Report: Millions of ‘Hidden Workers’ Used in Company Supply Chains

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A new report states more than 100 million “hidden workers” exist within the global supply chains of 50 major corporations, including McDonald’s, Apple, Coca-Cola Company, Johnson & Johnson and Wal-Mart.

The International Trade Union Confederation looked at 50 of the world’s largest companies — nine of them based in Asia, 17 in Europe and 24 in the United States. “Scandal: Inside the global supply chains of 50 top companies,” released by ITUC, said 6% of the workforces for these companies are “direct” employees. The other 94% of the workforce are classified as a “hidden workforce,” which are people working off the record or providing undeclared work somewhere in the supply chain.

The 50 companies included in the report have a combined revenue of $3.4 trillion and use a “hidden workforce” of 116 million in their supply chains. The report also cited labor abuses like slavery, low wages, unsafe working conditions and forced overtime in these companies’ supply chains and called for reforms to business models.

Apple, for instance, has 98,000 employees but a hidden workforce in its supply chain of 2.3 million, the report stated. ITUC also said Apple has been criticized for working conditions in its supply chain, such as 60-hour work weeks, child labor and worker abuse.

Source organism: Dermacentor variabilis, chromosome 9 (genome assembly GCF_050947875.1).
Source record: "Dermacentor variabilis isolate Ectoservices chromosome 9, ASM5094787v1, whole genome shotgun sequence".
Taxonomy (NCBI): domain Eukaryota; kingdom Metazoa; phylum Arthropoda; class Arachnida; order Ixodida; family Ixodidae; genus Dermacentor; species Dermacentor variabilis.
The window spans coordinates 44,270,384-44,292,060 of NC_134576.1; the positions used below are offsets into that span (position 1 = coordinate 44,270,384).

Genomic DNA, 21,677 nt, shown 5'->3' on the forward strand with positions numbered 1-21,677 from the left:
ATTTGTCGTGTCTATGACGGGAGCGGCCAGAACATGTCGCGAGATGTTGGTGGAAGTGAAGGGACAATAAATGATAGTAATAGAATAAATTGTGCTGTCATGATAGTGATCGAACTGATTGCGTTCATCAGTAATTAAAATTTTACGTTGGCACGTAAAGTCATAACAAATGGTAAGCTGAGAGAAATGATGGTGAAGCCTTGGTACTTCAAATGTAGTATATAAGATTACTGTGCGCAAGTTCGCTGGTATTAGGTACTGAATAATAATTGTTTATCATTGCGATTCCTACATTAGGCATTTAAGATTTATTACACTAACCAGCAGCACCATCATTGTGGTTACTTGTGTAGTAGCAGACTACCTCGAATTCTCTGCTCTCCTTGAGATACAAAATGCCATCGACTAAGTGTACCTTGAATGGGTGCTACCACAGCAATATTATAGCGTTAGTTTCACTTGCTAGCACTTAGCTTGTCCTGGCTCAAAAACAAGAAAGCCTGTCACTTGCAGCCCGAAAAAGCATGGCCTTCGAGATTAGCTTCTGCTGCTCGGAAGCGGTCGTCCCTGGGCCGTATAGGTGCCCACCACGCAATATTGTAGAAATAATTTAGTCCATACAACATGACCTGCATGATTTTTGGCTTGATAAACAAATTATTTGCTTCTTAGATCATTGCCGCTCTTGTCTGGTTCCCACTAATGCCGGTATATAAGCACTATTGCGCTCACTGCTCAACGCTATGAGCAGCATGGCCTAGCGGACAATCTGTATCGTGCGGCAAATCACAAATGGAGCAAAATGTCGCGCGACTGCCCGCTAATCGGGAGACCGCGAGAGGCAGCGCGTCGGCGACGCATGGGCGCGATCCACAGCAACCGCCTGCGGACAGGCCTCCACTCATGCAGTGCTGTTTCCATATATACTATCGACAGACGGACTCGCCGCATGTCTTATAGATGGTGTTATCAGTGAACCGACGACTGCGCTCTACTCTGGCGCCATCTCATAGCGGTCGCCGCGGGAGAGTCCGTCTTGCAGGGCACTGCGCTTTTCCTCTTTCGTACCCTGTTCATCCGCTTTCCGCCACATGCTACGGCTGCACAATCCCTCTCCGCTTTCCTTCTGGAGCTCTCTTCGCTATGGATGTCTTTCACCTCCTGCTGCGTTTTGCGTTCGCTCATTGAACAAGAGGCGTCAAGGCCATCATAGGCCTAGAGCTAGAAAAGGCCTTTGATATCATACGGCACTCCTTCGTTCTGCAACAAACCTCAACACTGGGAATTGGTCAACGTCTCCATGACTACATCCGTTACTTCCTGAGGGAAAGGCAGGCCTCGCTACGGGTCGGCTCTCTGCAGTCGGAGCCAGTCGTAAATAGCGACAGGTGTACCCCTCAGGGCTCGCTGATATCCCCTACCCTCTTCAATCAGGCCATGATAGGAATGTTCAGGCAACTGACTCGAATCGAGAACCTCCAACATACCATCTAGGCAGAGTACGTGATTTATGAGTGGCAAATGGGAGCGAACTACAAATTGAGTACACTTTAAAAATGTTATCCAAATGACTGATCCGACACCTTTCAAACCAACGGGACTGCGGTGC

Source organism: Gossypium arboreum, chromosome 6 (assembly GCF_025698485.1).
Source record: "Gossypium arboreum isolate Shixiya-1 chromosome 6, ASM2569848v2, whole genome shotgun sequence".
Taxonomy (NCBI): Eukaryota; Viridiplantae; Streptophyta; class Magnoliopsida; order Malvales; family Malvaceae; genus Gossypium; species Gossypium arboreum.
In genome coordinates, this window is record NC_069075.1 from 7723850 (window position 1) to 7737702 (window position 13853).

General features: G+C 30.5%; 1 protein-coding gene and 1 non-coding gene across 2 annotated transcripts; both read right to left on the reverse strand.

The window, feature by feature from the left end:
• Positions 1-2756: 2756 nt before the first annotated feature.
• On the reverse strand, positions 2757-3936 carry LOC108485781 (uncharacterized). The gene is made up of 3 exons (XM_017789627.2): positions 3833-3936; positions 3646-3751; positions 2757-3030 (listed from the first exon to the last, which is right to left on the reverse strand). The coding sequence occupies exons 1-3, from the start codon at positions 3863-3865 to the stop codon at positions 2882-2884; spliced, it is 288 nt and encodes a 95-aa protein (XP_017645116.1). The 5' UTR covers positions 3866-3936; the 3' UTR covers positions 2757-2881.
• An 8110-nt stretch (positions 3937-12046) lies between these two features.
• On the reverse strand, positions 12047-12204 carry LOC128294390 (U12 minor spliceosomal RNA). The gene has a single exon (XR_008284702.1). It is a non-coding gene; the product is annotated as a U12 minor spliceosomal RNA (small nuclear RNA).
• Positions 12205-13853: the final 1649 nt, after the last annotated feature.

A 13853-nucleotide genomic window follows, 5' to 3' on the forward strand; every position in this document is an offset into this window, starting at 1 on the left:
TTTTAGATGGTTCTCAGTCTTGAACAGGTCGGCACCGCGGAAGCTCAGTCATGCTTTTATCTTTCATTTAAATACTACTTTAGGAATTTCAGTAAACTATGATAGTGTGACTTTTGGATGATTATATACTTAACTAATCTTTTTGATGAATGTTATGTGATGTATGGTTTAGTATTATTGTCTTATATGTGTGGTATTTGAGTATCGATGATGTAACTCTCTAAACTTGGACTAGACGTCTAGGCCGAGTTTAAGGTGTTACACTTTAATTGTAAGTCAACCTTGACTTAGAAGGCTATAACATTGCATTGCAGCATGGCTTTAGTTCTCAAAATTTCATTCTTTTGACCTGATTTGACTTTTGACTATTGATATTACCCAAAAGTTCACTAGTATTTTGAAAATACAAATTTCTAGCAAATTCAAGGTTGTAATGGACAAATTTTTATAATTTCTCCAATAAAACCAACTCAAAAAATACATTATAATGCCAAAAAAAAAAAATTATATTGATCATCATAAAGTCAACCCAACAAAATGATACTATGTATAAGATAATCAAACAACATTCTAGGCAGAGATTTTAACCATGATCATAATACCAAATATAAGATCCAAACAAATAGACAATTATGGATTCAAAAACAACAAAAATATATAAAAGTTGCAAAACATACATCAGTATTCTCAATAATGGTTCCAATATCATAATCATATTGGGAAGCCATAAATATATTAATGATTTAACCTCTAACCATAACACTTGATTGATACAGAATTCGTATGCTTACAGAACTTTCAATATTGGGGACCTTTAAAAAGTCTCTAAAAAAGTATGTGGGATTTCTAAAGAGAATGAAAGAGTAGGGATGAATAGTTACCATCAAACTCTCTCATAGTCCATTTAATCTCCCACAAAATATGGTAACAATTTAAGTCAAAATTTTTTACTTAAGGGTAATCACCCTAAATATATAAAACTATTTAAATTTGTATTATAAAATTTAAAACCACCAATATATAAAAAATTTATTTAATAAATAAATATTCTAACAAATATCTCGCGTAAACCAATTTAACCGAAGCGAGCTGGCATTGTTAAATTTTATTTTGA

“Apple has addressed some of these issues, but both internal and external evaluations consistently reveal insufficient wages, excessive working hours, forced labour and migrant worker vulnerability and the lack of worker presence on health and safety committees,” the report said.

McDonalds has 420,000 employees and more than 2.8 million hidden workers, and Nike has 330,000 employees and 2.5 million hidden workers in its supply chain, ITUC said in its report.

ITUC also said there is widespread support for change. It cited a global poll it conducted that showed 94% of people see fair labor rights as a foundation for global trade and more than 90% said there should be more stringent rules to hold companies accountable for how workers in their supply chains are treated and paid. Additionally, 80% called for an increase in minimum wages around the globe.

“Sixty per cent of global trade in the real economy is dependent on the supply chains of our major corporations, which uses a business model based on exploitation and abuse of human rights in supply chains,” Sharan Burrow, general secretary of the ITUC, said in a statement.

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